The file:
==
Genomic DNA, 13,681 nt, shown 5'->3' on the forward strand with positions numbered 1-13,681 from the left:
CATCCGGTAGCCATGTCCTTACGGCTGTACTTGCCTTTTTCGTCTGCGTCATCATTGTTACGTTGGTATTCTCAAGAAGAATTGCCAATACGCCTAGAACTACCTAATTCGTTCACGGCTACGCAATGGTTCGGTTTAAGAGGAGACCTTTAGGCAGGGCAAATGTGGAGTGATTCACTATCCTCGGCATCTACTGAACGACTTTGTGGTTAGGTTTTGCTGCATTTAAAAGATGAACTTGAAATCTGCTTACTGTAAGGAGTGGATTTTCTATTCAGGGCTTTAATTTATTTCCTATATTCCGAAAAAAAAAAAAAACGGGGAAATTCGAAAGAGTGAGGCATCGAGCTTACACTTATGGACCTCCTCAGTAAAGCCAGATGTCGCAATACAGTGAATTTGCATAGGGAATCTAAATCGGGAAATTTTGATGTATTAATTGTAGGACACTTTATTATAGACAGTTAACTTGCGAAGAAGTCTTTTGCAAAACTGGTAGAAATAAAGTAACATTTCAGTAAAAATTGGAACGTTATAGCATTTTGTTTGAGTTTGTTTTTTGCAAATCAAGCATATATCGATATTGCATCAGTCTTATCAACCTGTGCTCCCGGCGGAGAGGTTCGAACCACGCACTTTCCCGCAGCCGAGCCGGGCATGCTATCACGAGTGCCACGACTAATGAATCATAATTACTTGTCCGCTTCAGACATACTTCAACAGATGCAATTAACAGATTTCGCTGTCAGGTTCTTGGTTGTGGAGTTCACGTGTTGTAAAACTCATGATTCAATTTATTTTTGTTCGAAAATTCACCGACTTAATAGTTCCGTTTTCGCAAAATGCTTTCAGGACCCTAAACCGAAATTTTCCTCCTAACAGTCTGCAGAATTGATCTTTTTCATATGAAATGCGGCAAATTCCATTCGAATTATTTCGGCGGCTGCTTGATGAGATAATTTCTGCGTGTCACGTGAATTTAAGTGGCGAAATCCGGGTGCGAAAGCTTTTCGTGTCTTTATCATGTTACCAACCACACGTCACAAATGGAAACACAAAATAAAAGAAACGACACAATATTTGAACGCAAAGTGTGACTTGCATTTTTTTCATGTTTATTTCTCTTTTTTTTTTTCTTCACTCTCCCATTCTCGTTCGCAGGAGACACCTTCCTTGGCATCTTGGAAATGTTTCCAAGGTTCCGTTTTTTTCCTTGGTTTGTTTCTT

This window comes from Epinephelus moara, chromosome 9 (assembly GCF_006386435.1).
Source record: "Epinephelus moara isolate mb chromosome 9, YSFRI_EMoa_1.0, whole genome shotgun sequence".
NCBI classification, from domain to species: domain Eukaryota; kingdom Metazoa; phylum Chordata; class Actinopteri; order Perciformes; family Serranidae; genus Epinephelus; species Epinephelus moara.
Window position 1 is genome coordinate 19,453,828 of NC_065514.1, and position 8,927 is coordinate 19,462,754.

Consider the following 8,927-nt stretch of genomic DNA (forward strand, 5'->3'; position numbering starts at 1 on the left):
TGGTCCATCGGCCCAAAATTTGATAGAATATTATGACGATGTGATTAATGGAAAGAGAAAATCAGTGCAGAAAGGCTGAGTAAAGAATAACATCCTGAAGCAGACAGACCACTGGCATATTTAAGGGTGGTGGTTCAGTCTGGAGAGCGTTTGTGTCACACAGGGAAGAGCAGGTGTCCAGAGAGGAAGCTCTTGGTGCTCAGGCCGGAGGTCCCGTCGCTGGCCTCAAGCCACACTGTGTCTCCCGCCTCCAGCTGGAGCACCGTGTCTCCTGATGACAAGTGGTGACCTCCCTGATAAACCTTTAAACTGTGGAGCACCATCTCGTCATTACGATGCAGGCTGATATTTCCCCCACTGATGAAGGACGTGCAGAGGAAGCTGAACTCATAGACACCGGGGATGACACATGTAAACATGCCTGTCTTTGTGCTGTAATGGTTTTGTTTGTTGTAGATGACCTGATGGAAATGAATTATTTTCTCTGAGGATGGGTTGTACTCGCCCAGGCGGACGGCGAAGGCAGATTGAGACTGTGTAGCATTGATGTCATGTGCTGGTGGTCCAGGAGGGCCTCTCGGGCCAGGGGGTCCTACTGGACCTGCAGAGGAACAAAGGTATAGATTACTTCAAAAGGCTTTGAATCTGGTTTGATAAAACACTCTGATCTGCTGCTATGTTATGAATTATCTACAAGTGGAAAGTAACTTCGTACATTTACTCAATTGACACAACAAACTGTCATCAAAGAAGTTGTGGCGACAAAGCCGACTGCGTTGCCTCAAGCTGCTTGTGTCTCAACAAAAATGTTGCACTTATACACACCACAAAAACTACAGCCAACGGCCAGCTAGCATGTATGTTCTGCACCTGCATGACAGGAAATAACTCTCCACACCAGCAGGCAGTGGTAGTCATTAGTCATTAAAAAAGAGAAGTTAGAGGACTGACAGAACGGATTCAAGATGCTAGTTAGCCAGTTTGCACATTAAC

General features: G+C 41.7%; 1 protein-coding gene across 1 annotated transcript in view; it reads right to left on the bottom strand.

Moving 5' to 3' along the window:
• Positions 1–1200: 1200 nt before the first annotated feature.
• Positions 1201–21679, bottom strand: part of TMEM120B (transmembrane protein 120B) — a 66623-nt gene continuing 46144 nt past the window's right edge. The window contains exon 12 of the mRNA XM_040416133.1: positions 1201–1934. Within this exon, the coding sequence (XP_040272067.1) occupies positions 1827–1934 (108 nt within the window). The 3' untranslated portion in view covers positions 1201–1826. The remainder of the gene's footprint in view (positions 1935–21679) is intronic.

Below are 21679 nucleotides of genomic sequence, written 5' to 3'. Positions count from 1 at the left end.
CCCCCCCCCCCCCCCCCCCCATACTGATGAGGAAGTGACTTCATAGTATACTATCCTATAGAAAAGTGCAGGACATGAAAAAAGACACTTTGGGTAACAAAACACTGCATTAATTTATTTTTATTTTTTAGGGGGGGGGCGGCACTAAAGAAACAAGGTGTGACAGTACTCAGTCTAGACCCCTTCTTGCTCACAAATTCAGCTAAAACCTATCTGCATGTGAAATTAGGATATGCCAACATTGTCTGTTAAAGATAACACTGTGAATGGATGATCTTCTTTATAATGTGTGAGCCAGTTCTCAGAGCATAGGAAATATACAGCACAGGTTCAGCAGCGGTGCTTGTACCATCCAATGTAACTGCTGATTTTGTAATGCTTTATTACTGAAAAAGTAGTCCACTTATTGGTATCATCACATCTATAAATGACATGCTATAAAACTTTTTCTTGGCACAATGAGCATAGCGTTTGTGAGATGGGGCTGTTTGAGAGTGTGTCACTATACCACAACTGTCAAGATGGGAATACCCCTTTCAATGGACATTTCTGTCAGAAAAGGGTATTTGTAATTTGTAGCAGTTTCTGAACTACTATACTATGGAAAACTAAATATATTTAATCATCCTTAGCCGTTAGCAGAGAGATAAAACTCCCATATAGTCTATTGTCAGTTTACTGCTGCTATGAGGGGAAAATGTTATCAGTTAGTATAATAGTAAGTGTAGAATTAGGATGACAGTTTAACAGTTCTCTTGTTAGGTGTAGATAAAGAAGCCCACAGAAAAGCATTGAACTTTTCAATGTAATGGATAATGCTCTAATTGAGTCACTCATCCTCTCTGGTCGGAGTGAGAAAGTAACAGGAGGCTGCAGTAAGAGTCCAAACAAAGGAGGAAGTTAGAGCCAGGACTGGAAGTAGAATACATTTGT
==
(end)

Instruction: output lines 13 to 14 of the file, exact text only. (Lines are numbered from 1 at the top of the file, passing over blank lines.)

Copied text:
Below are 21679 nucleotides of genomic sequence, written 5' to 3'. Positions count from 1 at the left end.
CCCCCCCCCCCCCCCCCCCCATACTGATGAGGAAGTGACTTCATAGTATACTATCCTATAGAAAAGTGCAGGACATGAAAAAAGACACTTTGGGTAACAAAACACTGCATTAATTTATTTTTATTTTTTAGGGGGGGGGCGGCACTAAAGAAACAAGGTGTGACAGTACTCAGTCTAGACCCCTTCTTGCTCACAAATTCAGCTAAAACCTATCTGCATGTGAAATTAGGATATGCCAACATTGTCTGTTAAAGATAACACTGTGAATGGATGATCTTCTTTATAATGTGTGAGCCAGTTCTCAGAGCATAGGAAATATACAGCACAGGTTCAGCAGCGGTGCTTGTACCATCCAATGTAACTGCTGATTTTGTAATGCTTTATTACTGAAAAAGTAGTCCACTTATTGGTATCATCACATCTATAAATGACATGCTATAAAACTTTTTCTTGGCACAATGAGCATAGCGTTTGTGAGATGGGGCTGTTTGAGAGTGTGTCACTATACCACAACTGTCAAGATGGGAATACCCCTTTCAATGGACATTTCTGTCAGAAAAGGGTATTTGTAATTTGTAGCAGTTTCTGAACTACTATACTATGGAAAACTAAATATATTTAATCATCCTTAGCCGTTAGCAGAGAGATAAAACTCCCATATAGTCTATTGTCAGTTTACTGCTGCTATGAGGGGAAAATGTTATCAGTTAGTATAATAGTAAGTGTAGAATTAGGATGACAGTTTAACAGTTCTCTTGTTAGGTGTAGATAAAGAAGCCCACAGAAAAGCATTGAACTTTTCAATGTAATGGATAATGCTCTAATTGAGTCACTCATCCTCTCTGGTCGGAGTGAGAAAGTAACAGGAGGCTGCAGTAAGAGTCCAAACAAAGGAGGAAGTTAGAGCCAGGACTGGAAGTAGAATACATTTGT